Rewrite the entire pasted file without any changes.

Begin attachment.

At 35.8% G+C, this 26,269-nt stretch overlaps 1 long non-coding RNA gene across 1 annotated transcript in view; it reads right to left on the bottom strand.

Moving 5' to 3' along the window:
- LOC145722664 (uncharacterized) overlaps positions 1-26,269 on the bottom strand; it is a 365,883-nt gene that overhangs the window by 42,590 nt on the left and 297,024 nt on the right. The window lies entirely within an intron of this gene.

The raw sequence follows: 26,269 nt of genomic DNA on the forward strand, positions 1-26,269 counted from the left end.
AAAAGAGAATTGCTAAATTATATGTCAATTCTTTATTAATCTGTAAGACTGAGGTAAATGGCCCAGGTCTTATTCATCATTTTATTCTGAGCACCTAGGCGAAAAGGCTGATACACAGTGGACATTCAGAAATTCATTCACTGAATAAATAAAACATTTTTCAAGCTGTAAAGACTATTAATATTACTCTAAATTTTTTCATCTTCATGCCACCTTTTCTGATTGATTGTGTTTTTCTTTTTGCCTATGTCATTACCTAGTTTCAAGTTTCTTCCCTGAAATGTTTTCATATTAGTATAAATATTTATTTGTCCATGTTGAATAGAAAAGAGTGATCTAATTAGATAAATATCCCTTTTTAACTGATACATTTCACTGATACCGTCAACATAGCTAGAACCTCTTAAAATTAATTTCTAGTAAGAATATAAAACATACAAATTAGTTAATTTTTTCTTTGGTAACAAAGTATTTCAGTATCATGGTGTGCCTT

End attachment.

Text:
At 35.8% G+C, this 26,269-nt stretch overlaps 1 long non-coding RNA gene across 1 annotated transcript in view; it reads right to left on the bottom strand.

Moving 5' to 3' along the window:
- LOC145722664 (uncharacterized) overlaps positions 1-26,269 on the bottom strand; it is a 365,883-nt gene that overhangs the window by 42,590 nt on the left and 297,024 nt on the right. The window lies entirely within an intron of this gene.

The raw sequence follows: 26,269 nt of genomic DNA on the forward strand, positions 1-26,269 counted from the left end.
AAAAGAGAATTGCTAAATTATATGTCAATTCTTTATTAATCTGTAAGACTGAGGTAAATGGCCCAGGTCTTATTCATCATTTTATTCTGAGCACCTAGGCGAAAAGGCTGATACACAGTGGACATTCAGAAATTCATTCACTGAATAAATAAAACATTTTTCAAGCTGTAAAGACTATTAATATTACTCTAAATTTTTTCATCTTCATGCCACCTTTTCTGATTGATTGTGTTTTTCTTTTTGCCTATGTCATTACCTAGTTTCAAGTTTCTTCCCTGAAATGTTTTCATATTAGTATAAATATTTATTTGTCCATGTTGAATAGAAAAGAGTGATCTAATTAGATAAATATCCCTTTTTAACTGATACATTTCACTGATACCGTCAACATAGCTAGAACCTCTTAAAATTAATTTCTAGTAAGAATATAAAACATACAAATTAGTTAATTTTTTCTTTGGTAACAAAGTATTTCAGTATCATGGTGTGCCTT